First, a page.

Vasilis Sukos: I really want to pass them the lyrics when I play the drums, I mean I don’t want to play the lyrics but I want to play by lyrics. Pass that flavor to the audience.

John Murch: It’s got to be a good stance too, you’re looking out to the audience. What are you personally getting from the live performance?

Yannis Michos: Kind of getting the same experience Vasilis is getting or the whole album and maybe the whole concept of our band is really based on the lyrics. You know there’s parts of the album that it’s kind of more feels, maybe more vibey. So when I get the reaction from the audience that they’re kind of dreaming or tripping or something and chilled, I am really satisfied. And when did this whole thing starts getting more and more and somehow in the end explodes by the music and it comes to a point that we also play maybe louder and maybe more noisy on our sound. This is a live recording, but I think that when we play live, our sound is a bit maybe a bit more noisy. So when the whole thing explodes and I kind of feel the same thing in my psychology and when I see the crowd like going crazy to me, I read some section or something, I kind of feel that we think the same way at this specific time. So I’m really satisfied.

John Murch: Let’s talk about the lyrical content. Where are the lyrics coming from?

Yannis Michos: Berdnturtle music is an act because a central character who has a lot of fears grew up on him because of the society and that fear. At some point, killed him, he committed the suicide, the trucks connected like a process of that psychosis. In the last two songs, Halepa and Halepa II is the loop that at some point someone maybe is too weak to stand up and go into the society. But even if he committed suicide, someone again will have the same problem. We were born again with the same problem and this is a loop. There’s no ending point on this.

John Murch: You said the album comes across that there’s no circuit breaker to that cycle of I guess would be called despair.

Yannis Michos: Yes.

Vasilis Sukos: yes.

Yannis Michos: That’s why the Ambush is actually the trap on the battlefield. You make the trap, so you think that you make a trap to your own fear that you are yourself, but you think that you will win it, but you will not kill him. The fear always exists unfortunately.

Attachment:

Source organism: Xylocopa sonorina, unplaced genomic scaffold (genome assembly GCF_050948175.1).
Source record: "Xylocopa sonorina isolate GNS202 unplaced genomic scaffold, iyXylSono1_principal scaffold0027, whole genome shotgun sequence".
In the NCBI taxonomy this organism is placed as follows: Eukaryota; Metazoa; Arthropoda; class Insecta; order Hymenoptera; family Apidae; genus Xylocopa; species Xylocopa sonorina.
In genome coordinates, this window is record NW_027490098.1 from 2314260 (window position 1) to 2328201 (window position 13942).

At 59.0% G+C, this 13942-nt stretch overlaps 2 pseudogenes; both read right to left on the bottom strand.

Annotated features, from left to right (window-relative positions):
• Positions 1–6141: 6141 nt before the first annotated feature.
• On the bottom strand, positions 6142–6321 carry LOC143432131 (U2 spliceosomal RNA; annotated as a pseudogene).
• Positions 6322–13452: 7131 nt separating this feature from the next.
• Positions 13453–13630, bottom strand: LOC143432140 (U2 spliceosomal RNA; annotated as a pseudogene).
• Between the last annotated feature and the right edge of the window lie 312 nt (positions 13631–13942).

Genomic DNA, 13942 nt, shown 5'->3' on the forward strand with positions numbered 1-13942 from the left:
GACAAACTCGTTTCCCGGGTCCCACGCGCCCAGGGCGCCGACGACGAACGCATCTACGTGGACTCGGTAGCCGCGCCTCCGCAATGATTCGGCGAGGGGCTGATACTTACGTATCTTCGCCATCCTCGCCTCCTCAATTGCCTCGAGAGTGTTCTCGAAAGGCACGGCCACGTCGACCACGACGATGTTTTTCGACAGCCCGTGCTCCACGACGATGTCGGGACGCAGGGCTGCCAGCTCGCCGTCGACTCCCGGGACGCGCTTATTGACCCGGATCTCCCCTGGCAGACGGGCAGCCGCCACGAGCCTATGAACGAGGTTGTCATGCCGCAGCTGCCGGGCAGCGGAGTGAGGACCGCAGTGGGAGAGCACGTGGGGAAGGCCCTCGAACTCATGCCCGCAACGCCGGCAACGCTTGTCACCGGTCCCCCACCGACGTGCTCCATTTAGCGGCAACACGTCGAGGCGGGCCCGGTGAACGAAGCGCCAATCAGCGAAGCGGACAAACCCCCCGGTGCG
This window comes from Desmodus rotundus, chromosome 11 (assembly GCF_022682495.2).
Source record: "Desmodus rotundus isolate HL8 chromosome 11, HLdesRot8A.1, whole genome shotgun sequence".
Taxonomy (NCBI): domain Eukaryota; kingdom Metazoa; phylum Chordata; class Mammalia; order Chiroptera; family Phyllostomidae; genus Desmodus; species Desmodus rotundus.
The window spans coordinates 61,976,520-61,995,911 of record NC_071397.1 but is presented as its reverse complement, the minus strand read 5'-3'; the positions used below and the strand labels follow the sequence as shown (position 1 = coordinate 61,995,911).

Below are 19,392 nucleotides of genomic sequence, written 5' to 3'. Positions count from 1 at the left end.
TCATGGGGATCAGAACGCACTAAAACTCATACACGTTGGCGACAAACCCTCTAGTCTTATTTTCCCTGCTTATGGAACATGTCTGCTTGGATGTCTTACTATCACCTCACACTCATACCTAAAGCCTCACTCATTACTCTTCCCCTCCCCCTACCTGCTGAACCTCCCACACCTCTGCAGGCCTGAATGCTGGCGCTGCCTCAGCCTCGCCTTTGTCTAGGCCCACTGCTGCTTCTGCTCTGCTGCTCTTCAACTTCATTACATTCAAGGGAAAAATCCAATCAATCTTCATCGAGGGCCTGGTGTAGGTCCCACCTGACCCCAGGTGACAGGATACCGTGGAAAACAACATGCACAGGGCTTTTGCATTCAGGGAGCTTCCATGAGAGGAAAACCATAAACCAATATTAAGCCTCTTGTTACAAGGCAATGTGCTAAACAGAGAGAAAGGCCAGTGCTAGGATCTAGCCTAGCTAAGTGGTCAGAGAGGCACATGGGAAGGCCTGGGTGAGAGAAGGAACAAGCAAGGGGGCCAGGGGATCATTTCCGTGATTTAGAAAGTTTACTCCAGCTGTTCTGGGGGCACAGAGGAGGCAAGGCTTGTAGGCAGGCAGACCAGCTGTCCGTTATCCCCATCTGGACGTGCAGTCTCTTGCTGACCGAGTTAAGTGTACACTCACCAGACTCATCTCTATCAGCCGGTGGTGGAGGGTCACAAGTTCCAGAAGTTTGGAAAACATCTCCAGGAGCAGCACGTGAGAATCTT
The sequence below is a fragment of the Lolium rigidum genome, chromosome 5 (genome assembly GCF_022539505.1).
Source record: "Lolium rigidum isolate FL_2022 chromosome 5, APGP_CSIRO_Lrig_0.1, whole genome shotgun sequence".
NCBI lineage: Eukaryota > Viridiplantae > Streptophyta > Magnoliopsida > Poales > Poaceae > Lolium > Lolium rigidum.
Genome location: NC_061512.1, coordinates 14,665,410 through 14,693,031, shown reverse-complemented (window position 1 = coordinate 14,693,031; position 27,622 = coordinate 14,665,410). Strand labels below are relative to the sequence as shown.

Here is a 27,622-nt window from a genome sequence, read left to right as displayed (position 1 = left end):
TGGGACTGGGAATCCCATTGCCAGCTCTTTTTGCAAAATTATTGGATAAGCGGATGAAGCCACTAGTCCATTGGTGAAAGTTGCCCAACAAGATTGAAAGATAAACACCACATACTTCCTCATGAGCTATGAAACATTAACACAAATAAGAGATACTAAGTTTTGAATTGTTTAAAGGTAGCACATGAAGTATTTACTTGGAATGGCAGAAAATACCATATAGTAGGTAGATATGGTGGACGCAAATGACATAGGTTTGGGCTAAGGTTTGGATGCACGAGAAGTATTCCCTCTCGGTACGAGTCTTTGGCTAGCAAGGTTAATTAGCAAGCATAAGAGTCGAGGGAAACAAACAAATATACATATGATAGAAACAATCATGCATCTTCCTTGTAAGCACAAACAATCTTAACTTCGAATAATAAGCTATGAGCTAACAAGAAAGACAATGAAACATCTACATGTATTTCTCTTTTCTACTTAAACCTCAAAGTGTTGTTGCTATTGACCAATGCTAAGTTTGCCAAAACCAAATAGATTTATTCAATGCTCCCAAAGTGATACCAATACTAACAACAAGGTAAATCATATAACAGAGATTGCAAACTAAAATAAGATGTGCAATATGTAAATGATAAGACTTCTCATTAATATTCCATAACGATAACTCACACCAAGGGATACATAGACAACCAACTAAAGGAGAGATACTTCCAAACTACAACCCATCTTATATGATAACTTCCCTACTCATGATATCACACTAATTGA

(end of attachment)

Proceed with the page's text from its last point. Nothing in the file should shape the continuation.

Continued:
John Murch: I believe the original title of the album was Ears Full of Fears.

Vasilis Sukos: Yes, yes.

John Murch: Talk to us about those fears and how you comprehend those, get through those fears.

Yannis Michos: we thought a lot about this, this same question You’re doing and we actually, I think are changing our opinion maybe every month or so. But in general, I think there’s a whole meaning of that loop we’re talking about in the album that we come again thinking the same thing, but we actually comprehend this in a different way at the time. So this makes the fear to us a different experience. As we say in the lyrics is that every time you kind of get stronger out of these fears, but to have fear in your life is not fun. That process of getting stronger is something that hurts you and makes you sad or makes you nervous and anxious, maybe. All the three of us, and I think most of the young people at least here in our country are like really consider that music and the lyrics that you used in your music born in the society that you’re living every day.

Yannis Michos: It’s not that we’re talking about a fear that is special and that happens only to us. It’s like it’s a common thing and this is why I wanted to talk about that having fears in our modern society and specifically maybe in Greek society because we haven’t experienced on the other side to be honest.

Yannis Michos: It’s a process that in the end that makes you stronger and makes you maybe smarter and you can finally start dealing with problems in a better way, but it’s not fun when you think about the past and these fears in the past and not the ones that are coming in the future. It kind of has a bitter taste, but you’re not sad anymore. So it’s melancholic. That’s why our music is kind of a melancholic too, and I mean the music not only the lyrics, the music as the instruments are playing is kind of melancholic. Sometimes there’s a way I want it to be so strict. For example, the specific genre, we didn’t want it to be pop and really steady because we don’t feel that we are steady as human beings. We wanted some time our rhythms to be a bit more abstract because sometimes fear makes you feeling that you’re kind of lost, for example. This fear thing is something that we’re experiencing every day, so we wanted make it with music. Other people can hear the way we’re living.